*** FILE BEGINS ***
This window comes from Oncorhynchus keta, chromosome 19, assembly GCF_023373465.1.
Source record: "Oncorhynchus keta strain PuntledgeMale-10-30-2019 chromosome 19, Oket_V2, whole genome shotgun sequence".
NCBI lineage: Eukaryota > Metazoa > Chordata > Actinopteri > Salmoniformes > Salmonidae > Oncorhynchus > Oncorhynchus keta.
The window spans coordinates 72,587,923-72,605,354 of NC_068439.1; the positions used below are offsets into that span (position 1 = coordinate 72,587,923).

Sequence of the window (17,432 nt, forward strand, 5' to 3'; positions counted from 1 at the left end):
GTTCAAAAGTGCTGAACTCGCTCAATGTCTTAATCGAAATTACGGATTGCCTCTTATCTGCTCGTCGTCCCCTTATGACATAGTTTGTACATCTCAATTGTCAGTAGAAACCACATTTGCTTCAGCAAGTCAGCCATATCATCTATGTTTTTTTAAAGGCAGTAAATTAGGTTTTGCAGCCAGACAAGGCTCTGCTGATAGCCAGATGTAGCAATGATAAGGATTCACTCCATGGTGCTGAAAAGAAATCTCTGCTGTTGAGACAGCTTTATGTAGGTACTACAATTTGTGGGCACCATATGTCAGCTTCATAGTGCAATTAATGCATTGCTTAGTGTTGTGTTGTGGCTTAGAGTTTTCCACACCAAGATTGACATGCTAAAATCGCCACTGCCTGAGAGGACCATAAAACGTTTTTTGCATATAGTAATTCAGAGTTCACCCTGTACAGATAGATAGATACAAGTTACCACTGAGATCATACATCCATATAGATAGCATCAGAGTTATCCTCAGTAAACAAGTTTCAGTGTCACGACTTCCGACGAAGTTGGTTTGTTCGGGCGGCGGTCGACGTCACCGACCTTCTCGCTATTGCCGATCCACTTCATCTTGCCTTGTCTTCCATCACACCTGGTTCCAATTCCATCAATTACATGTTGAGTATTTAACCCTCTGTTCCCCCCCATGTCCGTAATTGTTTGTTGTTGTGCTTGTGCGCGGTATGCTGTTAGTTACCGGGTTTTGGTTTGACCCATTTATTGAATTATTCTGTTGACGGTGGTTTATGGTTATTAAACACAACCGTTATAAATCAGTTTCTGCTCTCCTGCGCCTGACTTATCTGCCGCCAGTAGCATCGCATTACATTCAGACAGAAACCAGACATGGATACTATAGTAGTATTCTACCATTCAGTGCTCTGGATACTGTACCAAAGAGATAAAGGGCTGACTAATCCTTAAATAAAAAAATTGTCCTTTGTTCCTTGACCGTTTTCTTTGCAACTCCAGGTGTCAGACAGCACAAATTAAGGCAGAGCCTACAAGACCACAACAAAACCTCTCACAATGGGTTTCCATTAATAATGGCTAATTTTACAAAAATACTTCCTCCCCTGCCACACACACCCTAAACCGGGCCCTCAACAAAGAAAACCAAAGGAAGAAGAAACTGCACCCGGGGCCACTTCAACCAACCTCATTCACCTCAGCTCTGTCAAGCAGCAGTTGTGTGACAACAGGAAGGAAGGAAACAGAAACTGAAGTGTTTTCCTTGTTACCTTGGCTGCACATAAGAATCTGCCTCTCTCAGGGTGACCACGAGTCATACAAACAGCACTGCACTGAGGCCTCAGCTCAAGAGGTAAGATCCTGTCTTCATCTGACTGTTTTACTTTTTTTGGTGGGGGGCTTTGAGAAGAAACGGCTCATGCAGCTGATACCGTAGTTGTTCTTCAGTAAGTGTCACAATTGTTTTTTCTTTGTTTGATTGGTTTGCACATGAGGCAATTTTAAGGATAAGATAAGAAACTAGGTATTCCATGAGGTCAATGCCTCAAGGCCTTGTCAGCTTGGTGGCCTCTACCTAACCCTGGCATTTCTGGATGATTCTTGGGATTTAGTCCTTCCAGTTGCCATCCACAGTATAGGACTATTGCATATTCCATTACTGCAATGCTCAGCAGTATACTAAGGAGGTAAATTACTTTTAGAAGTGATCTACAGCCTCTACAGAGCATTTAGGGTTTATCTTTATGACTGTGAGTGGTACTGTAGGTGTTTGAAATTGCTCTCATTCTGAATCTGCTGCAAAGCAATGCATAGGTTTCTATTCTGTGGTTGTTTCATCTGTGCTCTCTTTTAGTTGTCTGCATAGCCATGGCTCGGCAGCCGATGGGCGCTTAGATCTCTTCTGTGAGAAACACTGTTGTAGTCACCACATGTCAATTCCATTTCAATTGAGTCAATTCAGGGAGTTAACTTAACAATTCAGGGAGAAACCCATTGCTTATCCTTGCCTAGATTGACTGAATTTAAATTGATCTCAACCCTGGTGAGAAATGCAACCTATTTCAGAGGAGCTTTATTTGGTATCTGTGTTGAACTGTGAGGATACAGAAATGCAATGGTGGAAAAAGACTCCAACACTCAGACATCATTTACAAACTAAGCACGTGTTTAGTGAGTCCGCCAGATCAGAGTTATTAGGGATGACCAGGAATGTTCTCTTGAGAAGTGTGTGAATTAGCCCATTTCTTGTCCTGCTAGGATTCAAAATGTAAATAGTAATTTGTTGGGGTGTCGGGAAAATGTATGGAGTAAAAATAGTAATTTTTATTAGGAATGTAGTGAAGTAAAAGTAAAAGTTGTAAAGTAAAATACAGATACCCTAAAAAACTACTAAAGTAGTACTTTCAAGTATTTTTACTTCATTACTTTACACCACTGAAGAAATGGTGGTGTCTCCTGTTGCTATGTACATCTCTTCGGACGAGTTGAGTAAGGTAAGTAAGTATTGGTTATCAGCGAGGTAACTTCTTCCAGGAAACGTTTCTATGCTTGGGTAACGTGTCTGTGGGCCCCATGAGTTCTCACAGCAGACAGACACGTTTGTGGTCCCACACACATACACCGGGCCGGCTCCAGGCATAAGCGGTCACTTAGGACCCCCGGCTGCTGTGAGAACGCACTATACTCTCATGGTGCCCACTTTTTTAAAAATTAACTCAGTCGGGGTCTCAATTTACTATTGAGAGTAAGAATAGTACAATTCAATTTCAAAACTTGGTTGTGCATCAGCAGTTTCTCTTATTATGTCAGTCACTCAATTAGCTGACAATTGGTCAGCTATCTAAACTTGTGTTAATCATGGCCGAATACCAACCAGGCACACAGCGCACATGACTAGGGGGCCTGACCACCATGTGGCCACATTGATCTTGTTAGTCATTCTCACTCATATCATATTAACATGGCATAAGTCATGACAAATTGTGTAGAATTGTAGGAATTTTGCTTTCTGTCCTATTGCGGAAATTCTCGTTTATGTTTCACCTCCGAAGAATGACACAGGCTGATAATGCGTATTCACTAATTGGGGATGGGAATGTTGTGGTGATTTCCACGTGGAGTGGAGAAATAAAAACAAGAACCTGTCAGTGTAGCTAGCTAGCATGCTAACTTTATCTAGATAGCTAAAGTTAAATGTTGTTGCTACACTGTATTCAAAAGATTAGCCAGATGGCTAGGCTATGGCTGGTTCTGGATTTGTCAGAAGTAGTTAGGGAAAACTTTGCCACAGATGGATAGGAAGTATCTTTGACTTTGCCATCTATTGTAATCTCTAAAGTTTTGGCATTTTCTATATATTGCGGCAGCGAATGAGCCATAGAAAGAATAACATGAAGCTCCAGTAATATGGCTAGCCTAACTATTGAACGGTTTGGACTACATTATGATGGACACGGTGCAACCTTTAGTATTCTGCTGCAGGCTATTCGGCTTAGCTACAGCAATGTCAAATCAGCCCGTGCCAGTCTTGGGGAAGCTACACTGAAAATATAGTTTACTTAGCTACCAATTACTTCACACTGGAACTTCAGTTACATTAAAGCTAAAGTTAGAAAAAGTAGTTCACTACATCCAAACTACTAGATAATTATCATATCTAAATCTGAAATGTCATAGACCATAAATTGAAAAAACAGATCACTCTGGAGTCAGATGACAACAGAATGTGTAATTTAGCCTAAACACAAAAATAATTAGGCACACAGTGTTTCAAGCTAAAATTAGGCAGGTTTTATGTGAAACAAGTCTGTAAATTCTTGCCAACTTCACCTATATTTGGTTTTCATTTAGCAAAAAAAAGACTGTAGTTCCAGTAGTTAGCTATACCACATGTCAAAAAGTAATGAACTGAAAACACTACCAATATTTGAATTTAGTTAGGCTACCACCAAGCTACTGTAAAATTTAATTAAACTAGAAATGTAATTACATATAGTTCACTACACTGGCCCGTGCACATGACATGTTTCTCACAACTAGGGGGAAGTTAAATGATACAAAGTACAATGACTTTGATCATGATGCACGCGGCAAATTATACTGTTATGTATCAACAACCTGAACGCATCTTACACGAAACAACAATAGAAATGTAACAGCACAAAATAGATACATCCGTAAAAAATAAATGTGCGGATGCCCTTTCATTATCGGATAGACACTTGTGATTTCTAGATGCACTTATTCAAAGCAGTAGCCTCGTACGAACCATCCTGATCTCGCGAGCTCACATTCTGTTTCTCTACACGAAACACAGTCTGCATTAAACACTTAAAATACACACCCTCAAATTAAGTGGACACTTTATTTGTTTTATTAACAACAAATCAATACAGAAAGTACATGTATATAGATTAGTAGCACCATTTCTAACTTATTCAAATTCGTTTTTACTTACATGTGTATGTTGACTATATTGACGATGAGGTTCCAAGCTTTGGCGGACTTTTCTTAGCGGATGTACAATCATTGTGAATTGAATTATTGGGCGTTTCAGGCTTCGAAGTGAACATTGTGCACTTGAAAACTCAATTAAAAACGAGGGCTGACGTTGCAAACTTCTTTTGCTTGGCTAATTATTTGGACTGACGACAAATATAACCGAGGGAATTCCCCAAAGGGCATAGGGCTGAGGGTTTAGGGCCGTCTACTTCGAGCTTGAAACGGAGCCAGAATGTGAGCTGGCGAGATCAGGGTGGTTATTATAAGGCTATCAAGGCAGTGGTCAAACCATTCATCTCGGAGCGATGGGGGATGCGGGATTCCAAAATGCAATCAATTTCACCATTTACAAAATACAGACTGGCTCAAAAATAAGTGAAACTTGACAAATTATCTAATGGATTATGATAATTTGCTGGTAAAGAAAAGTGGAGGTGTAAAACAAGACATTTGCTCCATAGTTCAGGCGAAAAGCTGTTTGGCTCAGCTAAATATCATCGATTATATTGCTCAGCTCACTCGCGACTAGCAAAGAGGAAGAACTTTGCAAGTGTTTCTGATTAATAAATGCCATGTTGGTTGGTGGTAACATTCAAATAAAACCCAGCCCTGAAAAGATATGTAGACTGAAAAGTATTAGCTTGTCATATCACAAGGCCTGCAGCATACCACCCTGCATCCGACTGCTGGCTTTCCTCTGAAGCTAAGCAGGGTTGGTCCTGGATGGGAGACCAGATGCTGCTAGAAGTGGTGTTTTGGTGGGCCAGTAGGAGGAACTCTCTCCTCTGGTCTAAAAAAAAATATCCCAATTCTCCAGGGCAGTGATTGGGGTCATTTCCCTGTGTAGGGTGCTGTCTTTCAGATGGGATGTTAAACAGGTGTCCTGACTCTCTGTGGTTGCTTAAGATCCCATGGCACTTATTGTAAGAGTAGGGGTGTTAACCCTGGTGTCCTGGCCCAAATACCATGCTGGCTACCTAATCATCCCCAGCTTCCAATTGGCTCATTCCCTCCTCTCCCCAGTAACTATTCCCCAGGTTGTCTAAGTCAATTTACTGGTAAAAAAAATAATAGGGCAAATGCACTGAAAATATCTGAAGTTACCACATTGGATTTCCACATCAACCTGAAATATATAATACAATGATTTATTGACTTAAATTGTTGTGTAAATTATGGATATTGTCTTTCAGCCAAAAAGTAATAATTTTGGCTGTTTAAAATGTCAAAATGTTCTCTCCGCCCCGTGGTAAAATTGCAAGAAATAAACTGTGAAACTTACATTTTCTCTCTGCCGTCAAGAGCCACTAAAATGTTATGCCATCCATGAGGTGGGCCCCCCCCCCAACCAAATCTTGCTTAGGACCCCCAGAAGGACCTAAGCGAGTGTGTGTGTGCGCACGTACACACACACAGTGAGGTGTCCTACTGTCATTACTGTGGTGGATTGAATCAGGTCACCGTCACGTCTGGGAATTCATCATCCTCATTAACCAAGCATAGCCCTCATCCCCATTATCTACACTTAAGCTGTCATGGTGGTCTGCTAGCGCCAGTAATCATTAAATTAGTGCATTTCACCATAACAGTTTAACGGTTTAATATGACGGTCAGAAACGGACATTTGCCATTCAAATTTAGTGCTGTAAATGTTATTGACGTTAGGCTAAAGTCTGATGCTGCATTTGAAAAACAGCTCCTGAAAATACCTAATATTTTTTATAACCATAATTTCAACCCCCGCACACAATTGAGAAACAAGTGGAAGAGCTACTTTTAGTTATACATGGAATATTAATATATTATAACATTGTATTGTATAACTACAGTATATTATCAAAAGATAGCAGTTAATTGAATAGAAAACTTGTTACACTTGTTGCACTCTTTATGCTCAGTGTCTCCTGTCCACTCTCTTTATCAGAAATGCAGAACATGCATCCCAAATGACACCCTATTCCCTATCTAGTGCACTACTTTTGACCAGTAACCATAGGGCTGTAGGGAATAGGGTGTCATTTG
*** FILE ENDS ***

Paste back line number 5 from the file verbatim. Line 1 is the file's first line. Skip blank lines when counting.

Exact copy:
Sequence of the window (17,432 nt, forward strand, 5' to 3'; positions counted from 1 at the left end):